The next chapter in Psychology Through the Eyes of Faith is titled “Evolutionary Psychology and Human Uniqueness” (Chapter 6). Myers and Jeeves are mindful that evolutionary psychology seems to genuinely “challenge our self-understandings – our view of human nature and our place in nature” [p. 34]. What does it mean to tie research on human beings to research on animals and to discuss human beings with reference to “animal ancestors” [p. 35]? They discuss two examples – mind reading and self-giving behavior (altruism) – and briefly review some of the findings here but also some exaggerated claims by some evolutionary psychologists, recognizing differences at least in degree (but also in kind?) between human behavior and animal behavior in some of these areas.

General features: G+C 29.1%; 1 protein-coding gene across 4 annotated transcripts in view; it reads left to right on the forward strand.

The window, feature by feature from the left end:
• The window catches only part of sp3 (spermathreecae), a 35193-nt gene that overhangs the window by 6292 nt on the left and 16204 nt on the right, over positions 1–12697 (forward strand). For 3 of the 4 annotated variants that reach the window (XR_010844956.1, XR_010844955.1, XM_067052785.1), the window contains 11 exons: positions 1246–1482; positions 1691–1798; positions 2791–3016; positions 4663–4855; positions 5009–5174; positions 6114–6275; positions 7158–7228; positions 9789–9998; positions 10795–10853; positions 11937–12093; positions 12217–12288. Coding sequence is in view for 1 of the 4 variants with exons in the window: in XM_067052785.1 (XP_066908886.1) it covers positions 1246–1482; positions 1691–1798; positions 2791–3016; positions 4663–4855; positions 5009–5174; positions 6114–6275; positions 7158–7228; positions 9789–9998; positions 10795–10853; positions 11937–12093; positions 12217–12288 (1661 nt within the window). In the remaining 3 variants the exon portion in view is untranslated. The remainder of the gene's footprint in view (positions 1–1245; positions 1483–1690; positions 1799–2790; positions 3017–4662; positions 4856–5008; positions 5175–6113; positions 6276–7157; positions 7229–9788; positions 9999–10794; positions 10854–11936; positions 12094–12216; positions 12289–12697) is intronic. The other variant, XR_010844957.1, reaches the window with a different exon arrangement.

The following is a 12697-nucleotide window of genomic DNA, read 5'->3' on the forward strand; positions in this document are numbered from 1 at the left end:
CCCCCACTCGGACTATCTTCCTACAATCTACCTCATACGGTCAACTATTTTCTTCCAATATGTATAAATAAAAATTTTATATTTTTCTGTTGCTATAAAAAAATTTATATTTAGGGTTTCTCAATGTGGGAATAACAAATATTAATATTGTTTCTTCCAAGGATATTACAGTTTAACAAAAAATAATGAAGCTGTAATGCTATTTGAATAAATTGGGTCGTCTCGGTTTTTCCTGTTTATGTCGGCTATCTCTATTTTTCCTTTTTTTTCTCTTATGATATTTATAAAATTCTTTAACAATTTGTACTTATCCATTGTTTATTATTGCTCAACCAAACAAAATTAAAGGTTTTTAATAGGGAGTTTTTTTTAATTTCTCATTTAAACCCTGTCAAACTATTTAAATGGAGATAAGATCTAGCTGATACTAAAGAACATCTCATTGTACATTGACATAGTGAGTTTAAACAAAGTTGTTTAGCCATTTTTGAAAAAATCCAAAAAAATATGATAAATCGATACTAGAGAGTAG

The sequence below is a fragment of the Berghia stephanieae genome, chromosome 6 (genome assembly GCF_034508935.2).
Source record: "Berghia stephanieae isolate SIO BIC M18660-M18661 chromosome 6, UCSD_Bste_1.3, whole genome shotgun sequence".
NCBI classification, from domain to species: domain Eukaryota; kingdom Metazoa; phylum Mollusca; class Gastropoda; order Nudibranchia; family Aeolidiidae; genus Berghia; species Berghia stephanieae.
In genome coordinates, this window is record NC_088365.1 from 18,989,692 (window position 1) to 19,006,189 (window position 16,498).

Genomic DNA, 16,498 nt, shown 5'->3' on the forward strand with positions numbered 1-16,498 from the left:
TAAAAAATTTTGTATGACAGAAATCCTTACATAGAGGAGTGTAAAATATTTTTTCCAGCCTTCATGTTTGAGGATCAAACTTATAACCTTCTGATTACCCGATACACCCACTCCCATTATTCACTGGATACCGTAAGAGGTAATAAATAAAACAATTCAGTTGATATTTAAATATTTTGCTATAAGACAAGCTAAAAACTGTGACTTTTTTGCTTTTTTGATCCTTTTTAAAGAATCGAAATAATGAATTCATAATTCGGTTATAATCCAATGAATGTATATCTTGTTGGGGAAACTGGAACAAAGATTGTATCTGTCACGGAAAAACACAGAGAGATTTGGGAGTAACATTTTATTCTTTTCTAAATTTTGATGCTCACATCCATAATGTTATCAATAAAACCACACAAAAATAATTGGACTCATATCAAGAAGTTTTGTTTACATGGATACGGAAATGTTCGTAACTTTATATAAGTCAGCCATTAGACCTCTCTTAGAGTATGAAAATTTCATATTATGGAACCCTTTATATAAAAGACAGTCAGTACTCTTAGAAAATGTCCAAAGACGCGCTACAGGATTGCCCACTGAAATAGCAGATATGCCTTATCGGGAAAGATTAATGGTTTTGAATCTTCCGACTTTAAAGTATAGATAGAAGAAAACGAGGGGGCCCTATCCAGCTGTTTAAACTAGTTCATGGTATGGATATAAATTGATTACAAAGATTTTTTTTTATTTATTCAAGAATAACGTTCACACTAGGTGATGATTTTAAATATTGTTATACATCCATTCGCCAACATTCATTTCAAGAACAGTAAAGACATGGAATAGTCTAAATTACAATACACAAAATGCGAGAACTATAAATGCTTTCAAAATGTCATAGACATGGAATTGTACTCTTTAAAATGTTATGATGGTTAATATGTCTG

Their final word? Here it is:
…the study of animal behavior and cognition has a long history in psychology and poses no troubling issues for Christians. … scholars remind us that surface behavior similarities between humans and other animals need not signify identical underlying processes. Moreover, animal cognition and helping is only a budding form of human thinking and altruism, and but a pale reminder of the infinite intelligence and love of God. Finally, acknowledging the long emergence of life on earth need not diminish by one iota our sense of awe at our own mysterious workings and spiritual significance. [p. 38]